The project alternatives (the express lane alternative was selected)


I hope we never build toll lanes in Arizona
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Old July 17th, 2017, 03:02 AM   #12234
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Quote:
Originally Posted by ChrisZwolle View Post
I find this interesting in the U.S. A concrete bridge deck on an asphalt highway. Apparently the bridge deck also doubles as the driving surface, so if they want to smoothen out the pavement, the whole deck needs to be replaced.

This is uncommon in Europe (I'd say it's quite rare), usually the entire highway is either concrete or more commonly, asphalt. So they pour asphalt on top of the bridge deck, so they can resurface the pavement without having to replace the bridge structure.

This is actually pretty common on American roads. I wouldn't call it universal, but it is a normality.
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Old July 17th, 2017, 11:44 PM   #12235
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Quote:
Originally Posted by 00Zy99 View Post
This is actually pretty common on American roads. I wouldn't call it universal, but it is a normality.
I read somewhere that it has got to do with snow/ice. Not sure how true that is.
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Old July 17th, 2017, 11:44 PM   #12236
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I hope we never build toll lanes in Arizona
Or their worse sibling - toll lanes.
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Old July 20th, 2017, 10:57 AM   #12237
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I read somewhere that it has got to do with snow/ice. Not sure how true that is.
I don't know how keeping bare concrete on bridges would help with ice and snow. In fact it might make things worse.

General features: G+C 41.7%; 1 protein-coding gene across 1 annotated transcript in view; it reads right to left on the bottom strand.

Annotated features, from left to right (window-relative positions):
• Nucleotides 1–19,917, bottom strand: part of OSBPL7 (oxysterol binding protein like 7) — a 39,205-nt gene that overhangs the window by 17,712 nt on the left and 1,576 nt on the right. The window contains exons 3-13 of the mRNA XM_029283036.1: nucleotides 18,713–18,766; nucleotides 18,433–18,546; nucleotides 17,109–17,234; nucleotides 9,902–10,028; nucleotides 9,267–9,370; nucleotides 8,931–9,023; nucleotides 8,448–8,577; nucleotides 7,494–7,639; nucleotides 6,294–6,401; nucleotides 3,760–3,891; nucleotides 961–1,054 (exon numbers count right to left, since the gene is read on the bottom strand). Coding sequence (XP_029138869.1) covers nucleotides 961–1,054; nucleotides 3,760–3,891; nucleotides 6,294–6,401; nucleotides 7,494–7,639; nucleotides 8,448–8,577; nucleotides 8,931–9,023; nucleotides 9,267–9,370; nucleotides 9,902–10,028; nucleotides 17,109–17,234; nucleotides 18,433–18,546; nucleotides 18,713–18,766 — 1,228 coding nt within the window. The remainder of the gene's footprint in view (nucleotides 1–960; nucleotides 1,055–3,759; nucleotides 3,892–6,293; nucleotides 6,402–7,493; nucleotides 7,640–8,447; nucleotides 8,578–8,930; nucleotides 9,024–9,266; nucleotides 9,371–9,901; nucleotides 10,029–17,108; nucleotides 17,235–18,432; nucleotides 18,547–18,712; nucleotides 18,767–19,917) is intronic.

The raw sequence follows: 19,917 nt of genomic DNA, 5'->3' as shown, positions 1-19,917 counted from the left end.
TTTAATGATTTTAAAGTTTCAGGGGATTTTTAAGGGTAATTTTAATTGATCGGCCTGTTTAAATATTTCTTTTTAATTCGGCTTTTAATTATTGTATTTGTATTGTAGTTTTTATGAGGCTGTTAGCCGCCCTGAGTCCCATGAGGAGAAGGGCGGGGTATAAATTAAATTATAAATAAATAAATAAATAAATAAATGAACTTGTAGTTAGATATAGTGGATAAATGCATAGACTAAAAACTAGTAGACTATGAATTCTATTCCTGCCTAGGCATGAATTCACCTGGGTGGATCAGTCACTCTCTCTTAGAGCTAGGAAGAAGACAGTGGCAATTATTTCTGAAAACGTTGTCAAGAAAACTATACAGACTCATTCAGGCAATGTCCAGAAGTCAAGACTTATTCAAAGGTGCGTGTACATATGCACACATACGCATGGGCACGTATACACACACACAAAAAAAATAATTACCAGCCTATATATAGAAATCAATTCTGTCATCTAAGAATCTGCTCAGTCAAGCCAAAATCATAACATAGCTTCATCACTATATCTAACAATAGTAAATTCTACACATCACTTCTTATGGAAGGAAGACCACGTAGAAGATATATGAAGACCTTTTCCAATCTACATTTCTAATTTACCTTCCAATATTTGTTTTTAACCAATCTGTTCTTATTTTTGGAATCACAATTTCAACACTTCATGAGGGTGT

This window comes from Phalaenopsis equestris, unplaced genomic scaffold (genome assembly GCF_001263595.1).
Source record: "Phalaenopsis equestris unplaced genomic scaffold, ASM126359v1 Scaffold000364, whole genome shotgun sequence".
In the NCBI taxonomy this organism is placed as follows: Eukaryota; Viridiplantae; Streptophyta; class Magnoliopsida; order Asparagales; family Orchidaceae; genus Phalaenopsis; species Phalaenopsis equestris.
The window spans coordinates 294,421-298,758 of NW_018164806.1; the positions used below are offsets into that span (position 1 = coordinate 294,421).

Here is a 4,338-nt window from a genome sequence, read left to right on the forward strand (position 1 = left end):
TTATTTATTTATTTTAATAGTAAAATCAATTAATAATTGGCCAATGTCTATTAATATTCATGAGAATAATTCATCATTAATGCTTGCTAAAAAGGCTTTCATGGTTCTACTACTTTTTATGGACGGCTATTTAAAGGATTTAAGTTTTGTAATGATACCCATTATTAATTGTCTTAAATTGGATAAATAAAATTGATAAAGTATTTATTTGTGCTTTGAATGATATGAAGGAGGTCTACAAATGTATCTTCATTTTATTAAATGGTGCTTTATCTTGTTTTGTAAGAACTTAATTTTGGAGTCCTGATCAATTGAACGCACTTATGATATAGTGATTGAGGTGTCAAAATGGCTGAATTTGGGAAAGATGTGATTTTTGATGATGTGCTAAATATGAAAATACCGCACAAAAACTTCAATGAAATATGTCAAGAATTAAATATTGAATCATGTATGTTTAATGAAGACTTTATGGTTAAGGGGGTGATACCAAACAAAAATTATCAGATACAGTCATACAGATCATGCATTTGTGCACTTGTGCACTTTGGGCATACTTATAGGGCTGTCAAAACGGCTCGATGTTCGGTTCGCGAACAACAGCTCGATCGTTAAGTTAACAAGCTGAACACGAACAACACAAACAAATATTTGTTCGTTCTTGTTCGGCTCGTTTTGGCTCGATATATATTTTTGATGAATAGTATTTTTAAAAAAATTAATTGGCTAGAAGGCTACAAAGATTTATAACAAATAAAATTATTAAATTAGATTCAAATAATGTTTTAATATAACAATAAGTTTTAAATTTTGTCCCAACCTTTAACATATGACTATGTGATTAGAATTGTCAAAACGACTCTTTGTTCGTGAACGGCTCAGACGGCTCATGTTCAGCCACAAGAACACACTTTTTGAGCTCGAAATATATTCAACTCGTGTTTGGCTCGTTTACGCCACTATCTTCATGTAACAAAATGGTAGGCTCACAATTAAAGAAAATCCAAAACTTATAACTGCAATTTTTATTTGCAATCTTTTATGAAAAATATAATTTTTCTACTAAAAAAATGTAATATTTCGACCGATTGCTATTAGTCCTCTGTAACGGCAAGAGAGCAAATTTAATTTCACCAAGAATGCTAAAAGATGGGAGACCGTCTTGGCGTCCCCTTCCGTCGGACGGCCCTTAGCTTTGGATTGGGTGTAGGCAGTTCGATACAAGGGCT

Salt used for combating snow and ice is quite corrosive to concrete. If you have layer of asphalt (like in Europe) you can just replace the wearing course every few years quite easily (again common practice in Europe).

If the concrete structure of the bridge have to be replaced or fixed it is much more complicated and expensive.

What's more striking that even on concrete highways in Europe bridges are often paved with asphalt. Completely opposite than in the US where many bridges on concrete and asphalt bridges are just left as concrete.

Does anyone have explanation for such divergent approach on both sides of the Atlantic? Is it just due to historical and cultural reason (like "we have always done it that way")?
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Old July 21st, 2017, 09:29 AM   #12238
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One reason is because the the ground and subsequently the asphalt as well, settles on either side of the bridge (we're talking short bridges) creating a dip in the road right before and after the bridge. Keeping the deck concrete allows for a more seemless connection between between the road and the bridge. Much smoother transition
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Old July 21st, 2017, 11:07 AM   #12239
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One reason is because the the ground and subsequently the asphalt as well, settles on either side of the bridge (we're talking short bridges) creating a dip in the road right before and after the bridge. Keeping the deck concrete allows for a more seemless connection between between the road and the bridge. Much smoother transition
That can't be a reason, bridges in Europe don't have any bigger "dips" than in the US despite being covered by asphalt. In fact I find the difference between the average bridge deck level and the highway level bigger when driving in the US.

Honestly, I could never find definite answer why American engineers stick to policy of concrete decks and European ones to asphalt decks, regardless what is the surface of the highway itself.

It could be, as I mentioned, simply cultural, something like "we have always done it that way". I really don't know.
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Old July 21st, 2017, 09:36 PM   #12240
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Quote:
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Honestly, I could never find definite answer why American engineers stick to policy of concrete decks and European ones to asphalt decks, regardless what is the surface of the highway itself.
That goes down to standardisation. Guidelines set the limits in with engineers can find a solution. In some cases the limits are so tight that only one option is available to chose from. That leads to a uniform outcome which is quite often an explicit aim. It is simpler to operate and maintain structures like bridges if they are all very similar.